I don’t want to overstate things here, but the only conceivable improvement on the quality of this set would be that found on an original 70mm print. The lush, color-coordinated palette is done exquisite justice here, although the print hasn’t been fine-combed for imperfections like you’d expect: The occasional speck is noticeable throughout, and there’s a scratch on the left side of the print at the 1:35 mark (1:53 when watching Redux) that I appreciated the hell out of (digital projection bores me; I like the blips). As for sound, what may be the most prodigiously mixed of modern American films has made for one of the most prodigiously rendered home-theater experiences these ears have ever encountered. The bridge-exploding finale of Kilgore’s massacre will test the threshold of your entertainment system, and then some.
A shitload. Disc one lets you watch the film with commentary by director Francis Ford Coppola on either version of the film (the Redux observations have been edited out for the original cut), a carryover from the Complete Dossier DVD release, and a damn good one. Disc two alone is host to 20 featurettes: a 50-minute conversation between screenwriter John Milius and Coppola (the high point: the director’s realization that Dr. Strangelove was a significant influence on his film); an hour-long conversation between Martin Sheen and Coppola (a joy); the November 6, 1938 radio broadcast of Orson Welles’s Heart of Darkness reading (worth a thousand geek-outs); the short film The Hollow Men; the "lost" Monkey Sampan scene (something between amazing and terrible; just because you can edit doesn’t mean you should, says Tom Servo); approximately 30 minutes of additional scenes, some intriguing, some downright embarrassing; footage of the Kurtz compound destruction with credits and commentary by Coppola; "The Birth of 5.1 Sound," in which Apocalypse Now is positioned as, ahem, the Godfather of modern movie sound; a 40-minute interview between Roger Ebert and Coppola at the 2001 Cannes Film Festival; interviews with the supporting cast; trailers for Tetro, The Doors, and the upcoming Blu-ray release of The Conversation, and finally, a total of seven additional featurettes on the sound design, music, editing, casting, and processesing of the film. Disc three includes the 1991 documentary feature Hearts of Darkness, shot by Coppola’s wife Eleanor during shooting and as such is possibly the most intimate behind-the-scenes portraits available for any film (some find it more resonant than Apocalypse Now itself; its vitality is inarguable). Hearts of Darkness also features commentary by the Coppolas, recorded separately; that their viewpoints never totally align is telling (that’s right, even the special features have special features). Then there’s an excerpt from John Milius’s script with Coppola’s original notes. Rounding out this odyssey is a storyboard collection, and photo collection, and marketing archives (including the 1979 theatrical trailer, four 1979 radio spots, the 1979 theatrical program, and a ton of lobby card and press kit photos).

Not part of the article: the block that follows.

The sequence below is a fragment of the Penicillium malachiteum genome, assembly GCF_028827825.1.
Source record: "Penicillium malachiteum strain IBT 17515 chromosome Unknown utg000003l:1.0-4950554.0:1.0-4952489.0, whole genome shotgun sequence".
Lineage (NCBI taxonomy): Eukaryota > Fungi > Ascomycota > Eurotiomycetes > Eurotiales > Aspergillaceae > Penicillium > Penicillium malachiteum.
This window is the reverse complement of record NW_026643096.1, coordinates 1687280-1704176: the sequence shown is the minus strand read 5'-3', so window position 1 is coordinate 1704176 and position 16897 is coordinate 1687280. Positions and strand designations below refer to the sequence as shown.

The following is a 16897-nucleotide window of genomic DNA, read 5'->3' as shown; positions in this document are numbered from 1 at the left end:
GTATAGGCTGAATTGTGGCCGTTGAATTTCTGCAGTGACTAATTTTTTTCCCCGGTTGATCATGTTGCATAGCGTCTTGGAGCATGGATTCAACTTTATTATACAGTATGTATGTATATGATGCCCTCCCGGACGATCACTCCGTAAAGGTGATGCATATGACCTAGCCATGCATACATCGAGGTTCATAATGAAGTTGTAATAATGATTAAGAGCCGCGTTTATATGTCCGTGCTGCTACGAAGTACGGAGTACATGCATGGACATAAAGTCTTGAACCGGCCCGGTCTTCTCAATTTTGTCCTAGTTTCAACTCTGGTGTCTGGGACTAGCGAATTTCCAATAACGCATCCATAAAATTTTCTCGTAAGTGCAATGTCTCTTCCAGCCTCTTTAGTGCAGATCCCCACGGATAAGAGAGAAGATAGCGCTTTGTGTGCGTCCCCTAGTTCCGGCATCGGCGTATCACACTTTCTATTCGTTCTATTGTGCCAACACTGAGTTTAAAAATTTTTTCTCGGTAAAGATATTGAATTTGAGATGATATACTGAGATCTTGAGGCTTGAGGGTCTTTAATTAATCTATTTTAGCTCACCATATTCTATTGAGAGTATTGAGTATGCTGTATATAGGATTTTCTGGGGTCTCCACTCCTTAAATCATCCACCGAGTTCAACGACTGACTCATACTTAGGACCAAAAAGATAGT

All that’s missing from this set is a ticket voucher for the film’s eventual IMAX re-release.